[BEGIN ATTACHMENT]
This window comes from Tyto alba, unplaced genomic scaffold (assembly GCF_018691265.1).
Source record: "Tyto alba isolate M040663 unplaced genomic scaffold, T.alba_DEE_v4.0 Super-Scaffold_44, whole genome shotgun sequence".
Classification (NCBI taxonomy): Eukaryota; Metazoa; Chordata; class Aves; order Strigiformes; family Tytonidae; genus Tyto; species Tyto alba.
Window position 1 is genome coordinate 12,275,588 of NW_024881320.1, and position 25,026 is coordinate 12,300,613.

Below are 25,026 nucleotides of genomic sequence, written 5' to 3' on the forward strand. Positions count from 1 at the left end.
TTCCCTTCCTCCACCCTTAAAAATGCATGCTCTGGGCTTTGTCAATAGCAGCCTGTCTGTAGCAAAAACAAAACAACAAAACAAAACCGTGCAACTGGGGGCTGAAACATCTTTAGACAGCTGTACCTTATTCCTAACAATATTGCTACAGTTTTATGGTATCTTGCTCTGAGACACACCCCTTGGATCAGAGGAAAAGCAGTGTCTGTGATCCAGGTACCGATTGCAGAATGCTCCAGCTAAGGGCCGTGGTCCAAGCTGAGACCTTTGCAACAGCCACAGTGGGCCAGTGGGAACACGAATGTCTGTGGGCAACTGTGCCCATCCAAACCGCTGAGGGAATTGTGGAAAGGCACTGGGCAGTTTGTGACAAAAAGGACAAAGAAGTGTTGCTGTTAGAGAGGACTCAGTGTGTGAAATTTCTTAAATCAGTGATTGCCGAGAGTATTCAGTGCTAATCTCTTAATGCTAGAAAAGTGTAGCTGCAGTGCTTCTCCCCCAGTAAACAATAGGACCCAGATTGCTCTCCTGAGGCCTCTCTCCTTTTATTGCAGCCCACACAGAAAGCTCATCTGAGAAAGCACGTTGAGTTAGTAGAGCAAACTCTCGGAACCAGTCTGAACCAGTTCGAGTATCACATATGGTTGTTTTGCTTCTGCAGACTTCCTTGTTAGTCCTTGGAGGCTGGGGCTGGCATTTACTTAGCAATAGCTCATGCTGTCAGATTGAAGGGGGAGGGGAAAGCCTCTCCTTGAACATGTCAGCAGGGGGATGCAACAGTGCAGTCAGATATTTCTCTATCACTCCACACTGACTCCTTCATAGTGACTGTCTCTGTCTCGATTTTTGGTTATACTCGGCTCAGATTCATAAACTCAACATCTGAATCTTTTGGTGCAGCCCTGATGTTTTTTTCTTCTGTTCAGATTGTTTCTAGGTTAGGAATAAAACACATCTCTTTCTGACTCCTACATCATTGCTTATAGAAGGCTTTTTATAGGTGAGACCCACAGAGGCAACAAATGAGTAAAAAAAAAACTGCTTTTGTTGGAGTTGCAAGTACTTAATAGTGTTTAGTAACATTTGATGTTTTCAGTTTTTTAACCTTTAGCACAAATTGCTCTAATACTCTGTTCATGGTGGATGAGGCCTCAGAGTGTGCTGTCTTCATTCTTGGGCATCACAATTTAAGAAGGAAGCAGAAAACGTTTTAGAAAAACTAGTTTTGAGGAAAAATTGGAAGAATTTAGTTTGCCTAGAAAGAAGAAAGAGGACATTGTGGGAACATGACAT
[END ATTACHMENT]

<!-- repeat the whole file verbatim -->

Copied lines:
This window comes from Tyto alba, unplaced genomic scaffold (assembly GCF_018691265.1).
Source record: "Tyto alba isolate M040663 unplaced genomic scaffold, T.alba_DEE_v4.0 Super-Scaffold_44, whole genome shotgun sequence".
Classification (NCBI taxonomy): Eukaryota; Metazoa; Chordata; class Aves; order Strigiformes; family Tytonidae; genus Tyto; species Tyto alba.
Window position 1 is genome coordinate 12,275,588 of NW_024881320.1, and position 25,026 is coordinate 12,300,613.

Below are 25,026 nucleotides of genomic sequence, written 5' to 3' on the forward strand. Positions count from 1 at the left end.
TTCCCTTCCTCCACCCTTAAAAATGCATGCTCTGGGCTTTGTCAATAGCAGCCTGTCTGTAGCAAAAACAAAACAACAAAACAAAACCGTGCAACTGGGGGCTGAAACATCTTTAGACAGCTGTACCTTATTCCTAACAATATTGCTACAGTTTTATGGTATCTTGCTCTGAGACACACCCCTTGGATCAGAGGAAAAGCAGTGTCTGTGATCCAGGTACCGATTGCAGAATGCTCCAGCTAAGGGCCGTGGTCCAAGCTGAGACCTTTGCAACAGCCACAGTGGGCCAGTGGGAACACGAATGTCTGTGGGCAACTGTGCCCATCCAAACCGCTGAGGGAATTGTGGAAAGGCACTGGGCAGTTTGTGACAAAAAGGACAAAGAAGTGTTGCTGTTAGAGAGGACTCAGTGTGTGAAATTTCTTAAATCAGTGATTGCCGAGAGTATTCAGTGCTAATCTCTTAATGCTAGAAAAGTGTAGCTGCAGTGCTTCTCCCCCAGTAAACAATAGGACCCAGATTGCTCTCCTGAGGCCTCTCTCCTTTTATTGCAGCCCACACAGAAAGCTCATCTGAGAAAGCACGTTGAGTTAGTAGAGCAAACTCTCGGAACCAGTCTGAACCAGTTCGAGTATCACATATGGTTGTTTTGCTTCTGCAGACTTCCTTGTTAGTCCTTGGAGGCTGGGGCTGGCATTTACTTAGCAATAGCTCATGCTGTCAGATTGAAGGGGGAGGGGAAAGCCTCTCCTTGAACATGTCAGCAGGGGGATGCAACAGTGCAGTCAGATATTTCTCTATCACTCCACACTGACTCCTTCATAGTGACTGTCTCTGTCTCGATTTTTGGTTATACTCGGCTCAGATTCATAAACTCAACATCTGAATCTTTTGGTGCAGCCCTGATGTTTTTTTCTTCTGTTCAGATTGTTTCTAGGTTAGGAATAAAACACATCTCTTTCTGACTCCTACATCATTGCTTATAGAAGGCTTTTTATAGGTGAGACCCACAGAGGCAACAAATGAGTAAAAAAAAAACTGCTTTTGTTGGAGTTGCAAGTACTTAATAGTGTTTAGTAACATTTGATGTTTTCAGTTTTTTAACCTTTAGCACAAATTGCTCTAATACTCTGTTCATGGTGGATGAGGCCTCAGAGTGTGCTGTCTTCATTCTTGGGCATCACAATTTAAGAAGGAAGCAGAAAACGTTTTAGAAAAACTAGTTTTGAGGAAAAATTGGAAGAATTTAGTTTGCCTAGAAAGAAGAAAGAGGACATTGTGGGAACATGACAT